Etiquette Tip of the Week

 Etiquette Tip of the Week
The fundraising dinner was running late. After an uplifting keynote speaker, the audience was exhausted and ready to leave.

A woman, whose only job was to sing a closing song, decided to give a keynote of her own. She gushed for 20 minutes about how the keynote speaker inspired her. She went on about her own life story and all she had been through. An otherwise lovely event had turned into a hostage crisis.

She wasn’t finished. She announced it was the birthday of the friend she brought with her and asked everyone to join her in singing, “Happy Birthday.” Participation was spotty. After that, the now ready to slip under the tables audience, had to wait out her inspirational song. Any goodwill from the original keynote was lost.

A good fundraising keynote leaves the audience on a high note. When the keynote speaker is done, the event should be over. Any final “ask” for more donations must be quick and entertaining.

There are countless examples where the keynote speaker at a fundraiser lifts the audience up, only to have an emcee or follow-up person (whose job was to close the event and get off the stage), “Blah, blah, blah…” for 15 minutes or more. That’s not just time wasted, it’s money lost, from people who bolt for the doors early and ones who never return for future events.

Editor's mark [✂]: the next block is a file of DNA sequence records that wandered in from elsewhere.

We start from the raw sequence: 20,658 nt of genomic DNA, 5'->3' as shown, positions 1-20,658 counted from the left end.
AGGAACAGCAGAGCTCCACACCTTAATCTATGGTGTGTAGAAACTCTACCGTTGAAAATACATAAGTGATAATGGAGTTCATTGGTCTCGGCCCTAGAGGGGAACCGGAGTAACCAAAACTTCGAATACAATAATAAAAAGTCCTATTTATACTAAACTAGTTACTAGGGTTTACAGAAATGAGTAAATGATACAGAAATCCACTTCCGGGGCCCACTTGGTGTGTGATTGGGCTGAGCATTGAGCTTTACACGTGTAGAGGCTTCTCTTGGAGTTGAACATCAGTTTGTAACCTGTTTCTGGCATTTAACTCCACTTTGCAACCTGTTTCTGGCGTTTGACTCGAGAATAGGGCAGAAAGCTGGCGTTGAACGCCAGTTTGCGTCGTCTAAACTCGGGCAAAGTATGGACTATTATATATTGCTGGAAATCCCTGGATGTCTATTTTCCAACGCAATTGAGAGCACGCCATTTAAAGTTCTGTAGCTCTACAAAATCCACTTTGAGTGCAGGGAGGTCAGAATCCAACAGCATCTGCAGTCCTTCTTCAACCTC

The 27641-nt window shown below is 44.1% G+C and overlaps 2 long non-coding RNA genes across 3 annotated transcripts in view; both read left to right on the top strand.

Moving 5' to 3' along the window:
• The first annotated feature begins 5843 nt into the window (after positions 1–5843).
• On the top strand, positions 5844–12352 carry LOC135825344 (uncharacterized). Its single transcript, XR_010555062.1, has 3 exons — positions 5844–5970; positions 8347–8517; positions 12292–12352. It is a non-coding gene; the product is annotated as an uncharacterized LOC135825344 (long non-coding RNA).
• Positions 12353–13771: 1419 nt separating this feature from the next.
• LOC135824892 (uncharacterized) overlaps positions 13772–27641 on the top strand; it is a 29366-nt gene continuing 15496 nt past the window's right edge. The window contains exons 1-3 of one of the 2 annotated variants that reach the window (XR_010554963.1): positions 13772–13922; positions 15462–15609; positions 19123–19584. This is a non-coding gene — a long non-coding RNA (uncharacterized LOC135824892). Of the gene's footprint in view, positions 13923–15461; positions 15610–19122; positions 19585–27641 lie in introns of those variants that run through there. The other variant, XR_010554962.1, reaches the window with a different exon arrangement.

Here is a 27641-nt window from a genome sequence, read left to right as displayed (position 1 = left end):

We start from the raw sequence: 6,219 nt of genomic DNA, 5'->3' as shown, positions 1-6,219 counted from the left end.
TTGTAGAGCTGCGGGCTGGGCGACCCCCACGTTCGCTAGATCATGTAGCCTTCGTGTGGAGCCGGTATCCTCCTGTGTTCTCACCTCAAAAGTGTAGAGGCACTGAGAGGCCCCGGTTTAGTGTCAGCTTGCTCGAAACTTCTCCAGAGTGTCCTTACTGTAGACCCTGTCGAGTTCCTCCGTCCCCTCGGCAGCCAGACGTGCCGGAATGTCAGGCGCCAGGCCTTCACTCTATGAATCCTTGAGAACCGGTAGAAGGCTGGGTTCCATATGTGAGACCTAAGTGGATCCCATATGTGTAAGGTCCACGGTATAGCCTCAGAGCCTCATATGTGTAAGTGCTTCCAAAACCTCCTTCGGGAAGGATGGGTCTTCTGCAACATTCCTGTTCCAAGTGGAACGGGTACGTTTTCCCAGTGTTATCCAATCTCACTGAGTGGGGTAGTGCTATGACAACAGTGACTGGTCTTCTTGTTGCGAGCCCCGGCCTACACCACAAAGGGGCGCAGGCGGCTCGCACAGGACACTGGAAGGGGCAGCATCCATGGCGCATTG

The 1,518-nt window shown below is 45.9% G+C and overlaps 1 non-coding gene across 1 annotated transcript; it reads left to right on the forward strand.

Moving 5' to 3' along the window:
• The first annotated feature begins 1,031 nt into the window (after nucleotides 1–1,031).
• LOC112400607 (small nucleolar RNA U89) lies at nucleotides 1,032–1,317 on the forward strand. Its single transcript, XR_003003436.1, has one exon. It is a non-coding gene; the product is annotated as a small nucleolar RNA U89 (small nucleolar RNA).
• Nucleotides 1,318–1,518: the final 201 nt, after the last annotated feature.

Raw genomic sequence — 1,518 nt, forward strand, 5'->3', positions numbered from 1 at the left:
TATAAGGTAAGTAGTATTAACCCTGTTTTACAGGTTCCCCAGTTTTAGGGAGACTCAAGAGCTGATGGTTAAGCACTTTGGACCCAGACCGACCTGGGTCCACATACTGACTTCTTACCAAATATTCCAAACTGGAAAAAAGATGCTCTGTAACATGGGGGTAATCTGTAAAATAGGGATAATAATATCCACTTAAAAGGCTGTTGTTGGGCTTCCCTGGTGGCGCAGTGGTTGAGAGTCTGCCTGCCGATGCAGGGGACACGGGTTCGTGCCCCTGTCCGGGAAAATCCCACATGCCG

If you are not hired to be the keynote speaker, don’t be the keynote speaker. Do your job, then get off the stage.

Event organizers should not stand powerlessly by. When the singer was 60-seconds into her spontaneous keynote, the organizers should have intervened.

Whether you are running a small staff meeting or a large fundraiser, be respectful of other people’s time. Know when to fold ’em.

Speaking of celebrations of birth, it’s “birth week” for the Etiquette Tip of the Week author. (Because we no longer celebrate just birth “days” in our house.) But I am not taking any days off, so keep those emails with great questions and stories coming!

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